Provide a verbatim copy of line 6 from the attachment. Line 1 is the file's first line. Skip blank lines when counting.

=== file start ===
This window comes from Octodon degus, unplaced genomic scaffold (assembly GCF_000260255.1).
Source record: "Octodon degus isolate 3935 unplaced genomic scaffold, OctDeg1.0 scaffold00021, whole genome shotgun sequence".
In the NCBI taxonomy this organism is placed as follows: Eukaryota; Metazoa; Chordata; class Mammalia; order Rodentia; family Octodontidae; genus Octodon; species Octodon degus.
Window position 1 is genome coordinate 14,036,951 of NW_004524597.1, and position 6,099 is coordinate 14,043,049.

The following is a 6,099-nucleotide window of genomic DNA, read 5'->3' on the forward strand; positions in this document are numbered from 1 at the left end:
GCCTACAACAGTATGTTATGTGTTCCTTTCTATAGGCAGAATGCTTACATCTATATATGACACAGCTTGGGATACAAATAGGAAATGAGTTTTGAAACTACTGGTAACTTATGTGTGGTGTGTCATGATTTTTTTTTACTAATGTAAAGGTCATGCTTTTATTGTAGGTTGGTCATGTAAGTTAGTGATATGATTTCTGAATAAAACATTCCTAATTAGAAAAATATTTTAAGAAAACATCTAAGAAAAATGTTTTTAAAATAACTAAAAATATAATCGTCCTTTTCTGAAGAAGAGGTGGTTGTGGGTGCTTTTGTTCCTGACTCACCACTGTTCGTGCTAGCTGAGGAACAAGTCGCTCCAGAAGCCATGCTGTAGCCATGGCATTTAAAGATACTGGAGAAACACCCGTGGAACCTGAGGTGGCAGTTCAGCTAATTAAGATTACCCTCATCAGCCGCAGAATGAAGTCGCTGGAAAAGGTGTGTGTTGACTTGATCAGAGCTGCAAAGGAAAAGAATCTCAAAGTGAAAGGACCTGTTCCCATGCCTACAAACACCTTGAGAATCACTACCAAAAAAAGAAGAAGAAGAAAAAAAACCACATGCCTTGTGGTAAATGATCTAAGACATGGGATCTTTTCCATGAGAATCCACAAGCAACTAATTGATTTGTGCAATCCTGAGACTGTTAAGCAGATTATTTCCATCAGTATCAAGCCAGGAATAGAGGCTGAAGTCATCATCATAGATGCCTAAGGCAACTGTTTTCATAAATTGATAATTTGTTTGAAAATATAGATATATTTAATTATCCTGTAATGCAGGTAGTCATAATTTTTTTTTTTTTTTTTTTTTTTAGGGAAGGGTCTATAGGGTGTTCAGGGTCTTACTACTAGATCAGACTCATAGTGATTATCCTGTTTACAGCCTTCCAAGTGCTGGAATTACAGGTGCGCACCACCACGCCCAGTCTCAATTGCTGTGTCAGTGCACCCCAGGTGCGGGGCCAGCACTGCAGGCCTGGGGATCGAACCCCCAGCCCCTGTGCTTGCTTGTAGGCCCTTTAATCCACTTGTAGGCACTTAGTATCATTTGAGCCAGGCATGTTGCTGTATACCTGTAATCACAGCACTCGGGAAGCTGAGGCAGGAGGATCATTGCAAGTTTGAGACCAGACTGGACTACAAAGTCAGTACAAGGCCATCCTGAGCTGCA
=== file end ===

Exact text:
GCCTACAACAGTATGTTATGTGTTCCTTTCTATAGGCAGAATGCTTACATCTATATATGACACAGCTTGGGATACAAATAGGAAATGAGTTTTGAAACTACTGGTAACTTATGTGTGGTGTGTCATGATTTTTTTTTACTAATGTAAAGGTCATGCTTTTATTGTAGGTTGGTCATGTAAGTTAGTGATATGATTTCTGAATAAAACATTCCTAATTAGAAAAATATTTTAAGAAAACATCTAAGAAAAATGTTTTTAAAATAACTAAAAATATAATCGTCCTTTTCTGAAGAAGAGGTGGTTGTGGGTGCTTTTGTTCCTGACTCACCACTGTTCGTGCTAGCTGAGGAACAAGTCGCTCCAGAAGCCATGCTGTAGCCATGGCATTTAAAGATACTGGAGAAACACCCGTGGAACCTGAGGTGGCAGTTCAGCTAATTAAGATTACCCTCATCAGCCGCAGAATGAAGTCGCTGGAAAAGGTGTGTGTTGACTTGATCAGAGCTGCAAAGGAAAAGAATCTCAAAGTGAAAGGACCTGTTCCCATGCCTACAAACACCTTGAGAATCACTACCAAAAAAAGAAGAAGAAGAAAAAAAACCACATGCCTTGTGGTAAATGATCTAAGACATGGGATCTTTTCCATGAGAATCCACAAGCAACTAATTGATTTGTGCAATCCTGAGACTGTTAAGCAGATTATTTCCATCAGTATCAAGCCAGGAATAGAGGCTGAAGTCATCATCATAGATGCCTAAGGCAACTGTTTTCATAAATTGATAATTTGTTTGAAAATATAGATATATTTAATTATCCTGTAATGCAGGTAGTCATAATTTTTTTTTTTTTTTTTTTTTTTAGGGAAGGGTCTATAGGGTGTTCAGGGTCTTACTACTAGATCAGACTCATAGTGATTATCCTGTTTACAGCCTTCCAAGTGCTGGAATTACAGGTGCGCACCACCACGCCCAGTCTCAATTGCTGTGTCAGTGCACCCCAGGTGCGGGGCCAGCACTGCAGGCCTGGGGATCGAACCCCCAGCCCCTGTGCTTGCTTGTAGGCCCTTTAATCCACTTGTAGGCACTTAGTATCATTTGAGCCAGGCATGTTGCTGTATACCTGTAATCACAGCACTCGGGAAGCTGAGGCAGGAGGATCATTGCAAGTTTGAGACCAGACTGGACTACAAAGTCAGTACAAGGCCATCCTGAGCTGCA